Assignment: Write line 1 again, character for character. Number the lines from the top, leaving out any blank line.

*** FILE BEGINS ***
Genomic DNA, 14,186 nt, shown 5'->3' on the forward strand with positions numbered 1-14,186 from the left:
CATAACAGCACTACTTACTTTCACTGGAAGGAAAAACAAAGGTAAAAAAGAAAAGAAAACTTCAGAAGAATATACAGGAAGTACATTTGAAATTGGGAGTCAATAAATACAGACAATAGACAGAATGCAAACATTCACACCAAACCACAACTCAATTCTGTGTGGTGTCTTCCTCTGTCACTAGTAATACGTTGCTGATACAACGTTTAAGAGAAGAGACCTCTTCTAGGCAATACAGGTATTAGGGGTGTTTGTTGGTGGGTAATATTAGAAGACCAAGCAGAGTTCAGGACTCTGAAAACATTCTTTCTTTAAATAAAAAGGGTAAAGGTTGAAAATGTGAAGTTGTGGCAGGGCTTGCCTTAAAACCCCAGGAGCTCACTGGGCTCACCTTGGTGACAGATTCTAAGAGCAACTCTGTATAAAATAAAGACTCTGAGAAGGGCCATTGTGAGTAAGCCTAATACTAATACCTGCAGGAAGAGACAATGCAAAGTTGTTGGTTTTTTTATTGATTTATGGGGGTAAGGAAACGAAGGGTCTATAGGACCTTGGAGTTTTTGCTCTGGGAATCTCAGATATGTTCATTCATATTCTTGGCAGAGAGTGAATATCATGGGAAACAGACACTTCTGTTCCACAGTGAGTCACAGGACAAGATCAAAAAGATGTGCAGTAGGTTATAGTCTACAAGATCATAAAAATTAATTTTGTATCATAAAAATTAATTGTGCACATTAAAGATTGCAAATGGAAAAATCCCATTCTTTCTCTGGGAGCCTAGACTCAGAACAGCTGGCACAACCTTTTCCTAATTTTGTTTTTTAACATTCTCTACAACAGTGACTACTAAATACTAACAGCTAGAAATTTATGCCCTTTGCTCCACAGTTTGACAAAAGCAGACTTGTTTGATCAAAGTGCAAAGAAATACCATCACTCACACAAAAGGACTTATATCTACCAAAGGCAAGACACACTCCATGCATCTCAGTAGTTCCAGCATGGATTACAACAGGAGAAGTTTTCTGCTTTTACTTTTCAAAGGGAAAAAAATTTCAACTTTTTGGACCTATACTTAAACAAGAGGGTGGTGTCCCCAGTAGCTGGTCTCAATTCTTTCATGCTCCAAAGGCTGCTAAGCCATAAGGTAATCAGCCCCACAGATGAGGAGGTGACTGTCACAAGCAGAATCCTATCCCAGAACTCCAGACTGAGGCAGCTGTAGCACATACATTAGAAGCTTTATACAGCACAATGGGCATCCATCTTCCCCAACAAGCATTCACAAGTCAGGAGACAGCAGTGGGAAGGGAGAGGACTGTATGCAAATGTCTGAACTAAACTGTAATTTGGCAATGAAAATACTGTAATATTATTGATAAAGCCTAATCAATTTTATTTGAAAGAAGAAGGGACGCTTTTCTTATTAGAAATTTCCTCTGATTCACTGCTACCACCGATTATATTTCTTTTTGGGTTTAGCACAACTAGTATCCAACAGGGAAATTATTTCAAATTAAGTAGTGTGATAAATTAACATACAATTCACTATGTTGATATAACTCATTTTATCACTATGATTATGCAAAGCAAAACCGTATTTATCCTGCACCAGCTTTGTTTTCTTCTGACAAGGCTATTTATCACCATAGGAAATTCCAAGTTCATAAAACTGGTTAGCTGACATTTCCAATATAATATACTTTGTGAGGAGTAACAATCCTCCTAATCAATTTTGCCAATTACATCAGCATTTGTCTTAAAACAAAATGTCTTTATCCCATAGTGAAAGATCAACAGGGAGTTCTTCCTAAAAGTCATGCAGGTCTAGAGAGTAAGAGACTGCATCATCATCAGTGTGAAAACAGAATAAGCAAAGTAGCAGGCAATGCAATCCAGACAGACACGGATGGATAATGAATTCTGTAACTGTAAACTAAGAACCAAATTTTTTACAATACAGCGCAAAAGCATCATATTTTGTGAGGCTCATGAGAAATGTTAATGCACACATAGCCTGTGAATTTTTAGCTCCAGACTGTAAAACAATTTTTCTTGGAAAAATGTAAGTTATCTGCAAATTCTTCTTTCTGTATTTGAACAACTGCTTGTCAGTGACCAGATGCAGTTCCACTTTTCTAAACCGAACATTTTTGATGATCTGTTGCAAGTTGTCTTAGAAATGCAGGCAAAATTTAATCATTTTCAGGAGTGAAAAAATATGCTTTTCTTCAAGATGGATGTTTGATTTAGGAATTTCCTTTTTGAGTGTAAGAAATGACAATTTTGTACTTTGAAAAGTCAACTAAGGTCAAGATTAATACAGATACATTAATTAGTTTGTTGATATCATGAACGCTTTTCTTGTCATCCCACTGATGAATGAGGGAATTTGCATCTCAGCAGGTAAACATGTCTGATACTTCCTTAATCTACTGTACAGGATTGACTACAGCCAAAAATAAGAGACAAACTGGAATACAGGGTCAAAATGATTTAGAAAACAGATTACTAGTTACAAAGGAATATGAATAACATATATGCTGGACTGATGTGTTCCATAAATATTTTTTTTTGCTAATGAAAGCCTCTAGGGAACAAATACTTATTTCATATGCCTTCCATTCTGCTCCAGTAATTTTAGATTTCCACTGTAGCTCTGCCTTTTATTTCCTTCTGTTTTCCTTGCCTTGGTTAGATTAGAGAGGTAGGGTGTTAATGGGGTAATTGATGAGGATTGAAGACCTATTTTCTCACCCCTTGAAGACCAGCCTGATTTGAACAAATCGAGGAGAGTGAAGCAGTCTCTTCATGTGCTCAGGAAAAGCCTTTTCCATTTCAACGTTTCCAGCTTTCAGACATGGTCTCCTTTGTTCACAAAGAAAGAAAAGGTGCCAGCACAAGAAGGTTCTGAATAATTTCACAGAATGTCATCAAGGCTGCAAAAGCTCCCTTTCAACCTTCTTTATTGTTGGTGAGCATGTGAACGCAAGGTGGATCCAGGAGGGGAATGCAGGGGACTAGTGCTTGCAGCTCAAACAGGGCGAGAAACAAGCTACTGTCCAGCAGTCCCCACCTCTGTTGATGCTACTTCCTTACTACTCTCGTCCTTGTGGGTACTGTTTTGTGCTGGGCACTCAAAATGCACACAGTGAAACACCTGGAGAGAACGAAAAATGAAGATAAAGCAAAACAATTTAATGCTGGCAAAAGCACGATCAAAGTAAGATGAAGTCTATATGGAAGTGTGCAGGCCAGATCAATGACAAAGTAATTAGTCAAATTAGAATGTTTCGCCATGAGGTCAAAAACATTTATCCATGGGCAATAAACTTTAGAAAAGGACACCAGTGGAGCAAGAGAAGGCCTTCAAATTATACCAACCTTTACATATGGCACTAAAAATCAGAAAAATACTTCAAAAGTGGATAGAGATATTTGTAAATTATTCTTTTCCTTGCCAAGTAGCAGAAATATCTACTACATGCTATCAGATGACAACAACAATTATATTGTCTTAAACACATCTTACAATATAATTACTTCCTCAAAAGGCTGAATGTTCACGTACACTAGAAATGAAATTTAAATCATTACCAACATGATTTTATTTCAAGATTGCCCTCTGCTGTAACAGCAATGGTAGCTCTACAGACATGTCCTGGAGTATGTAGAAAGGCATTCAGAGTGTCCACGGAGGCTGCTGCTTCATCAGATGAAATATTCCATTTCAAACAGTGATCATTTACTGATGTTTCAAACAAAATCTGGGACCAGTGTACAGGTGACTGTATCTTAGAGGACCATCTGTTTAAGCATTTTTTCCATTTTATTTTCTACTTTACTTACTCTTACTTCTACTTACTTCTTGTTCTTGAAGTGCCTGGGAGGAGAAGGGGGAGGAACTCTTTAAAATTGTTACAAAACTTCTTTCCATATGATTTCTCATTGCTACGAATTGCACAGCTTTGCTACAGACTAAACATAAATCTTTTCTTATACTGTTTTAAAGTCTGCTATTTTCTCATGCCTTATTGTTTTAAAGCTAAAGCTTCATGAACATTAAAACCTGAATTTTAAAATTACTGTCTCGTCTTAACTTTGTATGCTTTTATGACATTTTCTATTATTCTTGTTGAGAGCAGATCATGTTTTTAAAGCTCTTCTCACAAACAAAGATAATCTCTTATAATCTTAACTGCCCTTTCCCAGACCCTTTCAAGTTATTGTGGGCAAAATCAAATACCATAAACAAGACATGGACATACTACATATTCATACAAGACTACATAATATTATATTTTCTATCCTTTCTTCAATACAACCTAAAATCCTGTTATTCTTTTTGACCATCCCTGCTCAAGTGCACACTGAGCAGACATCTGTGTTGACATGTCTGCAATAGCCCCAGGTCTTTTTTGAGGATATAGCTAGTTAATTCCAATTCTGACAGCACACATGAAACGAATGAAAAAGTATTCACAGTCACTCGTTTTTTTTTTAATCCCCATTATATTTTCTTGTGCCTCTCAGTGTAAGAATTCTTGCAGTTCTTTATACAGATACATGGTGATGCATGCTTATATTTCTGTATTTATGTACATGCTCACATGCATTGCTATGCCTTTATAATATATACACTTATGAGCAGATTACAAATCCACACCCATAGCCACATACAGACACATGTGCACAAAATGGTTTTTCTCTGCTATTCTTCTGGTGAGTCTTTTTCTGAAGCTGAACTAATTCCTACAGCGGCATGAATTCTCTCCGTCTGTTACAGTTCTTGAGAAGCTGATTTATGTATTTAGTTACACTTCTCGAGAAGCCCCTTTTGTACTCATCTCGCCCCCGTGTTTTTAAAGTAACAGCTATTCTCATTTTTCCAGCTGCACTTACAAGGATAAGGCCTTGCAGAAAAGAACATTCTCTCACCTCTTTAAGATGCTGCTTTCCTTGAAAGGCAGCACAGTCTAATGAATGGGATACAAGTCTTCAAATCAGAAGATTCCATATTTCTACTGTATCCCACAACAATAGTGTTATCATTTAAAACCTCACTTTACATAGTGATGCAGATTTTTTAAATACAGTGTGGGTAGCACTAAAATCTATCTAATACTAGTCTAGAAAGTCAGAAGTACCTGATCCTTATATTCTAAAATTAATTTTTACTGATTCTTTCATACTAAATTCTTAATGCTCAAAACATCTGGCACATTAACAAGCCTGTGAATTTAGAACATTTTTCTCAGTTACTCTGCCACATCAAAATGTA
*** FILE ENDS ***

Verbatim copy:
Genomic DNA, 14,186 nt, shown 5'->3' on the forward strand with positions numbered 1-14,186 from the left: